The All Blacks' victory over Argentina in Wellington last year was memorable for several reasons - including a 10-minute floodlight failure - but the match sticks in Ian Foster's mind as the hardest home match his side played last year.
In driving rain at the Cake Tin, and with the All Blacks not quite on their game, the Argentines played with grit and intelligence, using a kicking strategy and a rush defence to put the home side under so much pressure it wasn't until the final quarter that Richie McCaw's men took control.
Two tries in six minutes from local boys Julian Savea and Cory Jane once the Pumas had lost loose forward Julio Farias Cabello to the sin bin for a deliberate knock-on took the game from the visitors and handed the All Blacks a 21-5 win that wasn't as clear-cut as the scoreline suggests.
It is a match which will be touched on this week as the All Blacks prepare for their Rugby Championship test against the Pumas at Waikato Stadium, assistant coach Foster suggesting the Wellington battle was tougher than the last-gasp 22-19 win over Ireland in Christchurch last year.
In what will be a home test match for the former Chiefs coach, Foster was asked yesterday about the last All Blacks encounter in the city - a 60-0 drubbing of a tired and disillusioned Ireland - but he quickly put it in perspective, saying the Wellington test was a better benchmark.
"This was one of our most difficult home games last year," Foster said. "We really struggled against Argentina in that first game. We remember that, we remember they have the ability to try to slow us down and be destructive with their defence and their line speed."
The Argentines have made much recently of how former All Blacks coach Sir Graham Henry has opened their horizons to a more attacking game plan.
Whether they give the ball air this weekend or resort to a tighter game plan - which almost reaped them dividends against the Springboks in Mendoza last weekend - remains to be seen, but Foster said the Pumas had the ability to mix things up.
"Last year they probably surprised with how they used the ball," he said. "They weren't just a set-piece, kick-and-chase team. They surprised us with a couple of quite attacking tries they scored against us. They showed an ability to play an attacking game.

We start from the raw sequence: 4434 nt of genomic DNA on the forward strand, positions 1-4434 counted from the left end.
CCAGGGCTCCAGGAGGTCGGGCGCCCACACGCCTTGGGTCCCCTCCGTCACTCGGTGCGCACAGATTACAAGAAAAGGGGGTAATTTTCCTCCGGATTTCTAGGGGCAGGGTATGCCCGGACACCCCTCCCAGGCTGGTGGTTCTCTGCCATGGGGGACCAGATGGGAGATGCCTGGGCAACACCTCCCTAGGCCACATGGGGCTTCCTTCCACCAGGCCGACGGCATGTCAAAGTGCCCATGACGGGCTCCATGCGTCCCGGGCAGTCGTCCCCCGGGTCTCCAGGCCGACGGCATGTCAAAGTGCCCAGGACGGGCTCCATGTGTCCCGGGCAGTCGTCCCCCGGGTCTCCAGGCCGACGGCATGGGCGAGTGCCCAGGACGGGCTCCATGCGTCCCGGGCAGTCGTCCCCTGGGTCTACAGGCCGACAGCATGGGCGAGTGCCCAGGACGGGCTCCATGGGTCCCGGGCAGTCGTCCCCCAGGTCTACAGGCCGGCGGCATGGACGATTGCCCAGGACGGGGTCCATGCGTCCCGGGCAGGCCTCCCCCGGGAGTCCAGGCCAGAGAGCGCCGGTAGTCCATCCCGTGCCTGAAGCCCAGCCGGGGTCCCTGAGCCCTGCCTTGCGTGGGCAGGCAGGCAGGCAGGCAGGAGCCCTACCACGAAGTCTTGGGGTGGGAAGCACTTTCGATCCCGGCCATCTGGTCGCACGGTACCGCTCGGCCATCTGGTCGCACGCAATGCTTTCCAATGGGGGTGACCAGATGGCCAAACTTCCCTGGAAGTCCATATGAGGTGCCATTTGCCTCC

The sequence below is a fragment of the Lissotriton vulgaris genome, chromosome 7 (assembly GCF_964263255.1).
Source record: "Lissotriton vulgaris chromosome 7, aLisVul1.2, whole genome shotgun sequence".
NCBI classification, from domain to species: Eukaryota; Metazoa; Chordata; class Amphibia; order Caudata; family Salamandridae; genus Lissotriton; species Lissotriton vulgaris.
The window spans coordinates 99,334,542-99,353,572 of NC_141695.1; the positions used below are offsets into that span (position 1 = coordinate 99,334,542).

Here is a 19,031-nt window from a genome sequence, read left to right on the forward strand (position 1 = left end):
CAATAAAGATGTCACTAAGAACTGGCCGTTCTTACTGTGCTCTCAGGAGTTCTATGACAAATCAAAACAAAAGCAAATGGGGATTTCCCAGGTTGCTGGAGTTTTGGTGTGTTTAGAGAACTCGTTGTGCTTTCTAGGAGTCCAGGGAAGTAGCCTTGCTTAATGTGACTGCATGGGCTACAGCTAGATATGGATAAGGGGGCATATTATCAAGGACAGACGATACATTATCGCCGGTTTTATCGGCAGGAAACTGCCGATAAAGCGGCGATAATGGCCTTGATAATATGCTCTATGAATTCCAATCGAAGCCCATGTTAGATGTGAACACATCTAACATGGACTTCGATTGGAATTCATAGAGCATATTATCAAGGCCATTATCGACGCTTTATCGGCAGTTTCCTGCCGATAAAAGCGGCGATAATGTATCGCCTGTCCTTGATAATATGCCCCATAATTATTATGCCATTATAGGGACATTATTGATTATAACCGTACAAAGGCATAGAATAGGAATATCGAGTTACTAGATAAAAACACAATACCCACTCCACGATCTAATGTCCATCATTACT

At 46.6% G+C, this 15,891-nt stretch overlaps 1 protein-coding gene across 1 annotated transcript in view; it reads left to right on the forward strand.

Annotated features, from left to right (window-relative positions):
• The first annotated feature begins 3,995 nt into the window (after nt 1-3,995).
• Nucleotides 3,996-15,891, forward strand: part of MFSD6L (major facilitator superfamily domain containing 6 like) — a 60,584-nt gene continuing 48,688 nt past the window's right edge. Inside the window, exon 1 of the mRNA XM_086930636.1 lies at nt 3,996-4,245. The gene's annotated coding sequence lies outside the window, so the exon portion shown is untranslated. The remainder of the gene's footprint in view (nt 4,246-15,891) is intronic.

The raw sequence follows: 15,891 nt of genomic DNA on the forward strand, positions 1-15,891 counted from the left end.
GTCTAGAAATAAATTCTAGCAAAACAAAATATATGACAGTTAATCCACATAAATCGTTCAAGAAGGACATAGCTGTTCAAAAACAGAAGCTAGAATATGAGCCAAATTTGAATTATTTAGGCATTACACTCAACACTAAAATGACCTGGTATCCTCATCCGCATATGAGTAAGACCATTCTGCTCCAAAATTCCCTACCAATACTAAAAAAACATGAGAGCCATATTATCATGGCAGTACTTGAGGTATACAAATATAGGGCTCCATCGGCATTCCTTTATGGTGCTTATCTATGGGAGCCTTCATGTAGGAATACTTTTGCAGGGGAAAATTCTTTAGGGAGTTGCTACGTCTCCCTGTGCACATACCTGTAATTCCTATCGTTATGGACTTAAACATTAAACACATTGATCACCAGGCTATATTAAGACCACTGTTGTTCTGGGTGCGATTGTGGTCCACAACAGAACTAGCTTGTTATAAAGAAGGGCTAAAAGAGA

"When they get that mix right with their forward power they're a very tough team to play against. They probably closed up last week and resorted more to their traditional strengths so it's going to be interesting how they get that balance against us."
The only question marks for the All Blacks is at first-five and second-five. Foster said Dan Carter was progressing "very well" from the calf strain which ruled him out of the Bledisloe Cup tests, with Beauden Barrett also likely to be available after recovery from a similar injury. Aaron Cruden is still out with a knee injury.
Foster said Ma'a Nonu's ankle was improving, but he had complete confidence in Blues midfielder Francis Saili, who is yet to make his test debut.
"He's certainly been exposed to the set up long enough to be ready," Foster said. "We've been impressed with his skillset. He's still a young man. I think he had a great Super rugby campaign, he's confident, I think he would bring that confidence on to the international stage."
All Blacks' home results last year:
* beat Ireland 42-10 in Auckland
* beat Ireland 22-19 in Christchurch
* beat Ireland 60-0 in Hamilton
* beat Wallabies 22-0 in Auckland (Rugby Championship)
* beat Argentina 21-5 in Wellington (RC)
* beat South Africa 21-11 in Dunedin (RC).